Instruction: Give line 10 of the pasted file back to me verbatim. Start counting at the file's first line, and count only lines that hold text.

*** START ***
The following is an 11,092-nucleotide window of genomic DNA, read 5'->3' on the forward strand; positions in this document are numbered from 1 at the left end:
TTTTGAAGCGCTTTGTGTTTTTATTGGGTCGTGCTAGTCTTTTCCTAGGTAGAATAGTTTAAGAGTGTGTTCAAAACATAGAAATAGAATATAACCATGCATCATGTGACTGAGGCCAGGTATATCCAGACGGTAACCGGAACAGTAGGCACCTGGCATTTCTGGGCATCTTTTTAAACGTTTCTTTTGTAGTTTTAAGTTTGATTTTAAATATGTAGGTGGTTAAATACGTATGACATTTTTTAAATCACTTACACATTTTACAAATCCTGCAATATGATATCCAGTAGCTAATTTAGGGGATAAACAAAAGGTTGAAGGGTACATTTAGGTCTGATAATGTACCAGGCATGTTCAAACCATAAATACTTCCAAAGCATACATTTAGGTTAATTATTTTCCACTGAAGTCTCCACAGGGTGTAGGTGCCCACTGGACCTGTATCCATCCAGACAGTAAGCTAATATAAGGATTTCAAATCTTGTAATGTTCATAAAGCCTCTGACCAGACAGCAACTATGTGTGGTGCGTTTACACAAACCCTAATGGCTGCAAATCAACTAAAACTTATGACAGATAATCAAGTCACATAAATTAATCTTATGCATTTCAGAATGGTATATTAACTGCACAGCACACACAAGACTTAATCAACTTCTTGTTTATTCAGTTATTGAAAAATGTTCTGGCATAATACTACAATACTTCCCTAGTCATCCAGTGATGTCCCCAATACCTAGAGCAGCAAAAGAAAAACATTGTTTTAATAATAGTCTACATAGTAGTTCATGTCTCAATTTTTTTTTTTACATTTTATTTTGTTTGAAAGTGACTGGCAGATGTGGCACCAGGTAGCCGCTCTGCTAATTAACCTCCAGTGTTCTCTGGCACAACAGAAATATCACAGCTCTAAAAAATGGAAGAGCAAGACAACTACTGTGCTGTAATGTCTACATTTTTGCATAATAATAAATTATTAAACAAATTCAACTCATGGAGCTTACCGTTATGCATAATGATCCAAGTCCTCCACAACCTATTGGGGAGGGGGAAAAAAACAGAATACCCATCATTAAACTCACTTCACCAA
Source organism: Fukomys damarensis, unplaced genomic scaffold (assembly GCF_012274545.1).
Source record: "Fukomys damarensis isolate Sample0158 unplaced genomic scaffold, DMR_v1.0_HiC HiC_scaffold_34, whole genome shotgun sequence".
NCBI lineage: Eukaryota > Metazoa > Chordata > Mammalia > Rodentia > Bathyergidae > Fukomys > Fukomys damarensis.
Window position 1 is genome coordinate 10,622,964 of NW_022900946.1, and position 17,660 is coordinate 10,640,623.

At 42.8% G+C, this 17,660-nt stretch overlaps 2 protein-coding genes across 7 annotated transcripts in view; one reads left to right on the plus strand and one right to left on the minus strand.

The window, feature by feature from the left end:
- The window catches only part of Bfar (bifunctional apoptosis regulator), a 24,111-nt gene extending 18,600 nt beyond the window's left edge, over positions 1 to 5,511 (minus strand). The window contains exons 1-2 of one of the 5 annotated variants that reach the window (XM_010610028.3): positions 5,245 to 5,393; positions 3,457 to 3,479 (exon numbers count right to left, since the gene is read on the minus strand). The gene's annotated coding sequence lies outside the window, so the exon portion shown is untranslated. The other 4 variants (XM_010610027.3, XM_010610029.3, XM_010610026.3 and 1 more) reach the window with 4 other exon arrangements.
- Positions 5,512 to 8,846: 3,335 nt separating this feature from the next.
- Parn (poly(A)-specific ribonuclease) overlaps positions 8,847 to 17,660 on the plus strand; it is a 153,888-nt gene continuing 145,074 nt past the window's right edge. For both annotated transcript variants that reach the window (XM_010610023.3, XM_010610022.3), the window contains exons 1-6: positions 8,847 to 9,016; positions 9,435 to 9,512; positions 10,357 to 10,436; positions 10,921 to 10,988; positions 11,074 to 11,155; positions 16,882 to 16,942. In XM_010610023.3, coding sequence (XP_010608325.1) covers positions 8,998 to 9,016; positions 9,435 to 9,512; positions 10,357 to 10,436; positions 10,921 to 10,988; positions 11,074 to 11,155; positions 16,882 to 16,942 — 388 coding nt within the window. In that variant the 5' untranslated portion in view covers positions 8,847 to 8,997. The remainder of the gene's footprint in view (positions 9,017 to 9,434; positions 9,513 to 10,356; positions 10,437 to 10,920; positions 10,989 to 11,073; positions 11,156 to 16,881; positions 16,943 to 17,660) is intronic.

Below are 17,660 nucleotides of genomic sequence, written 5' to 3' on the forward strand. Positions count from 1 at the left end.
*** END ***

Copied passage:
- Positions 5,512 to 8,846: 3,335 nt separating this feature from the next.